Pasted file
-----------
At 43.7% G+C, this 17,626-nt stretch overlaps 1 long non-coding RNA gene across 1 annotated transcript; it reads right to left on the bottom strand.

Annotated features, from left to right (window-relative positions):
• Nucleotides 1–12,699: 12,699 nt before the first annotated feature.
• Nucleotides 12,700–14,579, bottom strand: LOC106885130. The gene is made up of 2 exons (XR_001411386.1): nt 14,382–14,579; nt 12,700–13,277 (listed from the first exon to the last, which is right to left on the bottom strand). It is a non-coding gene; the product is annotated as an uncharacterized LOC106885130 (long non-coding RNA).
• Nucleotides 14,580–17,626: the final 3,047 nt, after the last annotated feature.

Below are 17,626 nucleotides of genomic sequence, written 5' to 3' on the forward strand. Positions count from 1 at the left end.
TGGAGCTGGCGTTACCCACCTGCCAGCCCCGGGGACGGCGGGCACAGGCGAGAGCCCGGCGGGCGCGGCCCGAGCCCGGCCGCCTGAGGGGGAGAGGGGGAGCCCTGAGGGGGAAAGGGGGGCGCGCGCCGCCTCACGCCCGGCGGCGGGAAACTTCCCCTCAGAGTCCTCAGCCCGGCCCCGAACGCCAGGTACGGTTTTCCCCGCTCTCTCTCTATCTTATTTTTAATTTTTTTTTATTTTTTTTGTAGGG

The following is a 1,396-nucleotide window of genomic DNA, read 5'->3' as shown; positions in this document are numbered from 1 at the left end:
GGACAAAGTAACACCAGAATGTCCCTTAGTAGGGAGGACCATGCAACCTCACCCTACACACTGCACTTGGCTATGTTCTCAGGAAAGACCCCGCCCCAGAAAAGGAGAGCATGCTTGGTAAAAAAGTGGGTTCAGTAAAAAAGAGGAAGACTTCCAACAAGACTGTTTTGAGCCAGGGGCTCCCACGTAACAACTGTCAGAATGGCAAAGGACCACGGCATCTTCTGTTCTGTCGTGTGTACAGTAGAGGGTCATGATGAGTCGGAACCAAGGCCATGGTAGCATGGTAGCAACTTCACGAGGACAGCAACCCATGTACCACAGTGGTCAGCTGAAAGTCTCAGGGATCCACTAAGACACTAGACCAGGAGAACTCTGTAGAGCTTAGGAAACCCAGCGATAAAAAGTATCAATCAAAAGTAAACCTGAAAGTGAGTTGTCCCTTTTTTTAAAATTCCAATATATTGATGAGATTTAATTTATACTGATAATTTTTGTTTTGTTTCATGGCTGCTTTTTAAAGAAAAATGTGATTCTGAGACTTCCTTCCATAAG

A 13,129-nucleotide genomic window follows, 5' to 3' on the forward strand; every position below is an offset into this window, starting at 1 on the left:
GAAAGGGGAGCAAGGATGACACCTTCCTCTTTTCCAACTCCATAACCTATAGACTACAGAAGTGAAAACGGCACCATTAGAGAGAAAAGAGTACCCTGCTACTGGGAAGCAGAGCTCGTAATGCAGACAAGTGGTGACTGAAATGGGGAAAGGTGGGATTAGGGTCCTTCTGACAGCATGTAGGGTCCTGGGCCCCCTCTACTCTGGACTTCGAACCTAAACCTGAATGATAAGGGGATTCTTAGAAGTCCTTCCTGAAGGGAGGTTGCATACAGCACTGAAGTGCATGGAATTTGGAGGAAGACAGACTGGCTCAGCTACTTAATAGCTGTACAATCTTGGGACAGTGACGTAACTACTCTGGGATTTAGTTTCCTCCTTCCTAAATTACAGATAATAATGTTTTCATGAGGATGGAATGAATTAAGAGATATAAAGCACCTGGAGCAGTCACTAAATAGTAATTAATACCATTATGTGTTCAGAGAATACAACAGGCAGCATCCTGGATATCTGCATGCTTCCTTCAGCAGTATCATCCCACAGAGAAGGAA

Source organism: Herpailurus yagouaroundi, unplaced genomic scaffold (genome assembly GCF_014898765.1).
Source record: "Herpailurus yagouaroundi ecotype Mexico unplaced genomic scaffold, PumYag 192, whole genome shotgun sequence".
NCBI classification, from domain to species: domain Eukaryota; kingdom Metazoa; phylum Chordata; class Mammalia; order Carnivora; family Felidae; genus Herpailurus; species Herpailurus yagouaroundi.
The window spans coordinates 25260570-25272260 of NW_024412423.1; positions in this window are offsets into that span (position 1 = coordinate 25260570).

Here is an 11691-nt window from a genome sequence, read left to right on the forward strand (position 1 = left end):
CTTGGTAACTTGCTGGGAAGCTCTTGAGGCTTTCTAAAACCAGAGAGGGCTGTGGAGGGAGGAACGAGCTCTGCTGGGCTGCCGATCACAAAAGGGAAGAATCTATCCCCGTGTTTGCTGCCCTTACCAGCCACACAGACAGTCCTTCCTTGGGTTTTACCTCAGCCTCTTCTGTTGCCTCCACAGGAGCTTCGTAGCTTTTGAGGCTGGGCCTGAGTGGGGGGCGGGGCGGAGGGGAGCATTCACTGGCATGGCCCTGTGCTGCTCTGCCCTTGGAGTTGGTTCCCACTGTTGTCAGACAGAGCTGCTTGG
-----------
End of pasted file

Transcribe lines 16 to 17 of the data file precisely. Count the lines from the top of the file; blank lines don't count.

Here is an 11691-nt window from a genome sequence, read left to right on the forward strand (position 1 = left end):
CTTGGTAACTTGCTGGGAAGCTCTTGAGGCTTTCTAAAACCAGAGAGGGCTGTGGAGGGAGGAACGAGCTCTGCTGGGCTGCCGATCACAAAAGGGAAGAATCTATCCCCGTGTTTGCTGCCCTTACCAGCCACACAGACAGTCCTTCCTTGGGTTTTACCTCAGCCTCTTCTGTTGCCTCCACAGGAGCTTCGTAGCTTTTGAGGCTGGGCCTGAGTGGGGGGCGGGGCGGAGGGGAGCATTCACTGGCATGGCCCTGTGCTGCTCTGCCCTTGGAGTTGGTTCCCACTGTTGTCAGACAGAGCTGCTTGG